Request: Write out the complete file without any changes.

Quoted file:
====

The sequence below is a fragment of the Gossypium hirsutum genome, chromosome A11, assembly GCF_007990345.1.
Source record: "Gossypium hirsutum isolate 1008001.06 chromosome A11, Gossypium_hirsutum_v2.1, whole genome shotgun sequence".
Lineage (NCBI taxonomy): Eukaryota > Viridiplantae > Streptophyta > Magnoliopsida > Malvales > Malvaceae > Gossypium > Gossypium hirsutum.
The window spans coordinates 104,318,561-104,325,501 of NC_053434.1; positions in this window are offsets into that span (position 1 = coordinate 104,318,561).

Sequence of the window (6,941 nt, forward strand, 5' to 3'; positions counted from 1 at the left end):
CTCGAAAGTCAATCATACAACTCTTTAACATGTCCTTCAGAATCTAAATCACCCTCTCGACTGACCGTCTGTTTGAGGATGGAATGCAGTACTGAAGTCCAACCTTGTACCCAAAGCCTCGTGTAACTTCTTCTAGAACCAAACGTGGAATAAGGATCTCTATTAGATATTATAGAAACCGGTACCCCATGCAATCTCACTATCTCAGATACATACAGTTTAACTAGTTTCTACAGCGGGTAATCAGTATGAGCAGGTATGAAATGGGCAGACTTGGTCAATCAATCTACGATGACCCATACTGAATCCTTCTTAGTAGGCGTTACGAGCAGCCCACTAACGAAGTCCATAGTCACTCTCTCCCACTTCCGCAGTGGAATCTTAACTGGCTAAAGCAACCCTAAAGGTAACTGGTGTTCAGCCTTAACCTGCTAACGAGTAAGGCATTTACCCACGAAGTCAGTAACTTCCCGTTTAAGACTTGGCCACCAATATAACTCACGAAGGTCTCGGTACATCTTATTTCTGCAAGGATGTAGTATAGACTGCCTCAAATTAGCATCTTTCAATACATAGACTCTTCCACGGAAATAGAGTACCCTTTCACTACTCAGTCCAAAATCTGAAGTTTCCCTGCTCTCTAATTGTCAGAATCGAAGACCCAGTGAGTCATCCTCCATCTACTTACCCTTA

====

The sequence below is a fragment of the Gossypium hirsutum genome, chromosome A11, assembly GCF_007990345.1.
Source record: "Gossypium hirsutum isolate 1008001.06 chromosome A11, Gossypium_hirsutum_v2.1, whole genome shotgun sequence".
Lineage (NCBI taxonomy): Eukaryota > Viridiplantae > Streptophyta > Magnoliopsida > Malvales > Malvaceae > Gossypium > Gossypium hirsutum.
The window spans coordinates 104,318,561-104,325,501 of NC_053434.1; positions in this window are offsets into that span (position 1 = coordinate 104,318,561).

Sequence of the window (6,941 nt, forward strand, 5' to 3'; positions counted from 1 at the left end):
CTCGAAAGTCAATCATACAACTCTTTAACATGTCCTTCAGAATCTAAATCACCCTCTCGACTGACCGTCTGTTTGAGGATGGAATGCAGTACTGAAGTCCAACCTTGTACCCAAAGCCTCGTGTAACTTCTTCTAGAACCAAACGTGGAATAAGGATCTCTATTAGATATTATAGAAACCGGTACCCCATGCAATCTCACTATCTCAGATACATACAGTTTAACTAGTTTCTACAGCGGGTAATCAGTATGAGCAGGTATGAAATGGGCAGACTTGGTCAATCAATCTACGATGACCCATACTGAATCCTTCTTAGTAGGCGTTACGAGCAGCCCACTAACGAAGTCCATAGTCACTCTCTCCCACTTCCGCAGTGGAATCTTAACTGGCTAAAGCAACCCTAAAGGTAACTGGTGTTCAGCCTTAACCTGCTAACGAGTAAGGCATTTACCCACGAAGTCAGTAACTTCCCGTTTAAGACTTGGCCACCAATATAACTCACGAAGGTCTCGGTACATCTTATTTCTGCAAGGATGTAGTATAGACTGCCTCAAATTAGCATCTTTCAATACATAGACTCTTCCACGGAAATAGAGTACCCTTTCACTACTCAGTCCAAAATCTGAAGTTTCCCTGCTCTCTAATTGTCAGAATCGAAGACCCAGTGAGTCATCCTCCATCTACTTACCCTTA